Review: Modern Love, season 1

Jane Alexander and James Saito in Modern Love

Modern Love lets you sit with several New Yorkers as they figure out how to love and be loved in a city that can feel pretty lonely for some.

The stories are heartwarming and sweet. Not all are romantic love stories about about men and women who fall in love, however. Modern Love attempts to show you several kinds of love.

There were 8 episodes in this Amazon Original, each only about 30 minutes long.

Jane Alexander and James Saito as athletic older couple who find a second chance at love in their last act was my favorite of the bunch. #EldersRock, right?

Anne Hathaway in Modern Love

Anne Hathaway gave a exceptionally good performance as the bipolar Lexi. She thinks she wants love from Gary Carr but instead finds a best friend played by Quincy Tyler Bernstine.

Catherine Keener plays a journalist who ends up as the Cupid for Dev Patel. He created a dating app but he can’t get the date he longs to get.

Cristin Milioti and Laurentiu Possa star in a story about a devoted doorman. Sometimes the doorman is the best man you know.

Tina Fey in Modern Love

Tina Fey and John Slattery star as a married couple who hate each other and fight all the time. With Sarita Choudhury as their counselor, they are directed to find something to do together. They end up fighting it out on the tennis court.

Sofia Boutella plays a sexy first date for the semi-schlubby John Gallagher Jr. She follows him to the hospital when everything gets bloody. Maybe they can bond over an IV needle.

Brandon Kyle Goodman, Olivia Cooke and Andrew Scott in Modern Love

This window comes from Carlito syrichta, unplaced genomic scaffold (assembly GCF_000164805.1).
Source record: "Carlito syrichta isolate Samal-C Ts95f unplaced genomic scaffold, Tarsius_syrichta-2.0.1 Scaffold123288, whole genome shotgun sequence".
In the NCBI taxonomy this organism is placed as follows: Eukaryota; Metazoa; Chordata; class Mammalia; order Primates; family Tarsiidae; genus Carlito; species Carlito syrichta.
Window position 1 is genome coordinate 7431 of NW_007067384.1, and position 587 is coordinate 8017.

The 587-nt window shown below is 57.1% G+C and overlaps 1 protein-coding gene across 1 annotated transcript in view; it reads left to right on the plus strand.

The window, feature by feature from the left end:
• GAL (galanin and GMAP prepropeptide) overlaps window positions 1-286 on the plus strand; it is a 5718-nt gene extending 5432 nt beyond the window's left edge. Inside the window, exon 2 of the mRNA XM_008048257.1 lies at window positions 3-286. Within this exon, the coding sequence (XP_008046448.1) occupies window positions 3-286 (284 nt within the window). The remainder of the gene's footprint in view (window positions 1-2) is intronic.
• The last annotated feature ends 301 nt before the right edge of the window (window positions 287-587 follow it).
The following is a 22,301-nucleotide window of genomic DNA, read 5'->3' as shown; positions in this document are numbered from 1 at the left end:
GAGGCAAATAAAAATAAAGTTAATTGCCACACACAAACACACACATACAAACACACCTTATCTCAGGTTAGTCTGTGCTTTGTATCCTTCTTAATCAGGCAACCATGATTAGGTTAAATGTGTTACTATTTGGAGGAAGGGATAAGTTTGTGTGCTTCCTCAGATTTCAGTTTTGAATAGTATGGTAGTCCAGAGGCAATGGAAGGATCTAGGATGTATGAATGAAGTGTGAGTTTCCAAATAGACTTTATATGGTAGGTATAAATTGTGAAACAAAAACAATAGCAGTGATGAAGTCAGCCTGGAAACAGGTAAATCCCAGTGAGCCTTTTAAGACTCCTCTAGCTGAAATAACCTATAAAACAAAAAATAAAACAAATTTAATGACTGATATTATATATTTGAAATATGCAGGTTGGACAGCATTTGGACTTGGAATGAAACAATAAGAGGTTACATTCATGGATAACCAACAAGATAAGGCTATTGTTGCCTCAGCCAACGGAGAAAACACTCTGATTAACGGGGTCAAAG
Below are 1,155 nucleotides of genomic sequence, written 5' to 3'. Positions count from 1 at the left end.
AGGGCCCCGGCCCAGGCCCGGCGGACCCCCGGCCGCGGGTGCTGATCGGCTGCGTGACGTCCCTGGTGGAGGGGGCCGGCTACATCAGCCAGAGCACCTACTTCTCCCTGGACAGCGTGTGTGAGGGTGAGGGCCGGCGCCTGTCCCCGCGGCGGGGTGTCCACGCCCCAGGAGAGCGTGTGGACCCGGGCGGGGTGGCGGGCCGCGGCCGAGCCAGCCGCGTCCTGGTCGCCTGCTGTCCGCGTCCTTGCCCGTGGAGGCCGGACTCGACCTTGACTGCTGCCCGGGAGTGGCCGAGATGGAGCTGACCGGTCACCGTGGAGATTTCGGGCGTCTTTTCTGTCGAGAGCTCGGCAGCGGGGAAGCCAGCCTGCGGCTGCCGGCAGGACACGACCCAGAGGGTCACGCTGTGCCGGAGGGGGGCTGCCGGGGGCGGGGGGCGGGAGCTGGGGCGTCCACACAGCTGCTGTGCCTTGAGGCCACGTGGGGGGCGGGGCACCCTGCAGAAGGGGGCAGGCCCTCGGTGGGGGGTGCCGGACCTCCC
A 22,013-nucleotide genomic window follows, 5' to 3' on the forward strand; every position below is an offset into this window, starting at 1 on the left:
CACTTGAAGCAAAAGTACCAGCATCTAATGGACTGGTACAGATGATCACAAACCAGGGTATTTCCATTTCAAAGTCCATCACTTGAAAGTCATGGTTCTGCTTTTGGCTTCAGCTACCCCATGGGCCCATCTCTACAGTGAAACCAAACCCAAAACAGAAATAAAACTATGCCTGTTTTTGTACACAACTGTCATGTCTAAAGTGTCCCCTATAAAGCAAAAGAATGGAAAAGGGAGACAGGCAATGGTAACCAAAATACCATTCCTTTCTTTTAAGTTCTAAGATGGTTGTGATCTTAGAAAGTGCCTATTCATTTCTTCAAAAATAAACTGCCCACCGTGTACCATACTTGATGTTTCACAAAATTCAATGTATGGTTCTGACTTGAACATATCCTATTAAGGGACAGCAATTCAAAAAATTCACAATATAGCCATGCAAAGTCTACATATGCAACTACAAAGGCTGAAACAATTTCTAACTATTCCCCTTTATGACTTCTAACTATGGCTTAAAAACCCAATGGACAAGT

Olivia Cooke plays a pregnant vagabond who chooses the gay couple played by Andrew Scott and Brandon Kyle Goodman to adopt her baby. She tested their commitment to parenthood in hilarious ways.

Julia Garner plays a 21 year old in need of a father figure. Shea Whigham seemed like a good choice to her, but he misunderstands her intentions and needs.

All these tales of love are based on stories in The New York Times column called “Modern Love.” The series has already been renewed for a second season. Women directors in season 1 were Sharon Horgan and Emmy Rossum.

The best part of these stories is that they weren’t all about romantic love between 20-somethings. What was missing from this series? Lesbians, obviously. Women of color, obviously. Transgender characters, obviously. Modern Love has a chance to correct those oversights in season 2. I hope it will.

Poster for Modern Love

Here’s the trailer for season 1.

The message of the series seems to be that love is out there. It may not be romantic love, but that may not even be the kind of love you need. An open heart will help you find it.

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